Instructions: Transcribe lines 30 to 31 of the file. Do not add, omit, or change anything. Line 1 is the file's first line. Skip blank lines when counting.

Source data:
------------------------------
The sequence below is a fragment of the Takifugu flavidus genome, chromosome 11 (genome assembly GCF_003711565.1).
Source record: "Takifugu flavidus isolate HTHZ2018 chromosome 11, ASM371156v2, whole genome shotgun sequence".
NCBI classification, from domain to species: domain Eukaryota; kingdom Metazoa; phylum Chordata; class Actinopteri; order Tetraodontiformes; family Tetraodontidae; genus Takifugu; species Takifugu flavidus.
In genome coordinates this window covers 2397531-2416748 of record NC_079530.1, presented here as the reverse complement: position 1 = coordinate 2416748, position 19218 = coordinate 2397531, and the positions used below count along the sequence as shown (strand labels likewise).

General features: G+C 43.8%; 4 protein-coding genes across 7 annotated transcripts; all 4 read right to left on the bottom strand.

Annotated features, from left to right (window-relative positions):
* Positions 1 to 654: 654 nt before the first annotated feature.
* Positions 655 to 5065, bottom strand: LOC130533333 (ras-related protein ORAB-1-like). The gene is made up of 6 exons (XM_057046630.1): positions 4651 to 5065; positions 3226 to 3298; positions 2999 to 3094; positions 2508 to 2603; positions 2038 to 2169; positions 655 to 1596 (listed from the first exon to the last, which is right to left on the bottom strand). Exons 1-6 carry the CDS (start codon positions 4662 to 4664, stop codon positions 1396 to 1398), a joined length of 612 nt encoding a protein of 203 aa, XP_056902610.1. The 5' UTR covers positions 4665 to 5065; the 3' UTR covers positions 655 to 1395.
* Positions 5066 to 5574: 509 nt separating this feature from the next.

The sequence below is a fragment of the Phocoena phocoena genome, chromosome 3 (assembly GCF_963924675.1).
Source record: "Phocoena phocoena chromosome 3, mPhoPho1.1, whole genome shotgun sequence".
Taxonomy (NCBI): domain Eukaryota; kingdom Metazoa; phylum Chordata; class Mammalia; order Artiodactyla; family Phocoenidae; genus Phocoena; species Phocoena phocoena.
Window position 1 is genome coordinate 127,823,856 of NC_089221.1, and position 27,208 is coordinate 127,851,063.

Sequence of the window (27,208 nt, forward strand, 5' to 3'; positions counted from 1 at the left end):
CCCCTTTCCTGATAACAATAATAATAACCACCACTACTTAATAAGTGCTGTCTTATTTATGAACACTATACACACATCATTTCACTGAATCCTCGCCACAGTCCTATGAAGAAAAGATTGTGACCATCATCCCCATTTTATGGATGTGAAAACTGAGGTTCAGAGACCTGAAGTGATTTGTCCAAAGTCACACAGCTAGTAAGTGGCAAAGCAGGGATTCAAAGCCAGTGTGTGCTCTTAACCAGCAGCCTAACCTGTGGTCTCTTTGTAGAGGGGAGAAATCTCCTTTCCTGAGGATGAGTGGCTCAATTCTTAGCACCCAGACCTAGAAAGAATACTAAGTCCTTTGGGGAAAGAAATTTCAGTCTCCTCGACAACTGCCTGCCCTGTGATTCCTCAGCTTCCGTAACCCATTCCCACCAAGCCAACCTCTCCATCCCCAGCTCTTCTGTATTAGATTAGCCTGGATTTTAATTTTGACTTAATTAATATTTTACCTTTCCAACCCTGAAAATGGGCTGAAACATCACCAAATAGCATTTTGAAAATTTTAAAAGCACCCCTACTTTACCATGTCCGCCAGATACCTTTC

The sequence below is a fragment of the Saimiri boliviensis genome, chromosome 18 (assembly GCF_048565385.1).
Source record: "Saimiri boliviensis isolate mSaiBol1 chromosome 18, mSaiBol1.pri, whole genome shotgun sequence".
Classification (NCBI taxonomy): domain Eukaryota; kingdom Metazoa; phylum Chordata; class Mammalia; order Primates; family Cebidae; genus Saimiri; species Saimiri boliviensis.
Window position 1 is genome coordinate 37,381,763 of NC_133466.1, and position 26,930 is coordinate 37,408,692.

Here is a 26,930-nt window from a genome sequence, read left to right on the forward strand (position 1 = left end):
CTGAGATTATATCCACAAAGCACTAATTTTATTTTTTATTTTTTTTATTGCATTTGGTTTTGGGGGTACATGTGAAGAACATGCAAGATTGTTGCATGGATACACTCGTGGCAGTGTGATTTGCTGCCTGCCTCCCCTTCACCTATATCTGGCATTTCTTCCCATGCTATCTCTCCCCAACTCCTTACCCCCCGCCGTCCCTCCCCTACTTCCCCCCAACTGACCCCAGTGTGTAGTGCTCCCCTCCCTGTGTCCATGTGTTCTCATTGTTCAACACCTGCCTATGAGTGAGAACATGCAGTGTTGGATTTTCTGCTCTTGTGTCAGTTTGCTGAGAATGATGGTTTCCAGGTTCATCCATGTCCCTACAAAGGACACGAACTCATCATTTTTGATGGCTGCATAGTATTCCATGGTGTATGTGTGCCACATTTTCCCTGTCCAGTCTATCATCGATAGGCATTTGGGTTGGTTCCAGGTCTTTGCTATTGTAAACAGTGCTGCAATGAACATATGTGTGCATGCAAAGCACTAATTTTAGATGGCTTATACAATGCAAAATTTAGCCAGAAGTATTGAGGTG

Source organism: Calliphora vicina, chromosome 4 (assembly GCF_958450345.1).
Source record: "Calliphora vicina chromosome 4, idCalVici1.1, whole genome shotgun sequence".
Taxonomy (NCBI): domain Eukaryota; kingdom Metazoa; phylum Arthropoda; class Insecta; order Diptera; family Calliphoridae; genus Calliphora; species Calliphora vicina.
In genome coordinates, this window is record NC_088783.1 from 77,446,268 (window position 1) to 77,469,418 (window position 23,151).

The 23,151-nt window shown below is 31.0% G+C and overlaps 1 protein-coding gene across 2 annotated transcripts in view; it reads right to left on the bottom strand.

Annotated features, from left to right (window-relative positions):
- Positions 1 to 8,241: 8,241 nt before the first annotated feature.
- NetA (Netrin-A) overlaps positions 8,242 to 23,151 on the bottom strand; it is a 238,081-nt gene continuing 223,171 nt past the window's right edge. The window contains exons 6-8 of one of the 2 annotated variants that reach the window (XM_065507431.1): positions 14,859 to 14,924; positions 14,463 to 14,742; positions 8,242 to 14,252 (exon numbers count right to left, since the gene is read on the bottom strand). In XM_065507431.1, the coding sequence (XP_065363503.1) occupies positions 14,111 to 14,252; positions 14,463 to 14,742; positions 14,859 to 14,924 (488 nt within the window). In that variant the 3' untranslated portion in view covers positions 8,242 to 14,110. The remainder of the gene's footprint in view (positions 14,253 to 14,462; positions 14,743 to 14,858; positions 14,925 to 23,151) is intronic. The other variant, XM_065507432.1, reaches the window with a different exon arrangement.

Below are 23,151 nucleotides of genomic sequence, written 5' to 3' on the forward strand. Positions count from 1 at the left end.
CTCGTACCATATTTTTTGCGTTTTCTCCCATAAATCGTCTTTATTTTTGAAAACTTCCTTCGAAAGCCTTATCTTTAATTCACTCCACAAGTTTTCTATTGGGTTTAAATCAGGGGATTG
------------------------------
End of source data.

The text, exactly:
Below are 23,151 nucleotides of genomic sequence, written 5' to 3' on the forward strand. Positions count from 1 at the left end.
CTCGTACCATATTTTTTGCGTTTTCTCCCATAAATCGTCTTTATTTTTGAAAACTTCCTTCGAAAGCCTTATCTTTAATTCACTCCACAAGTTTTCTATTGGGTTTAAATCAGGGGATTG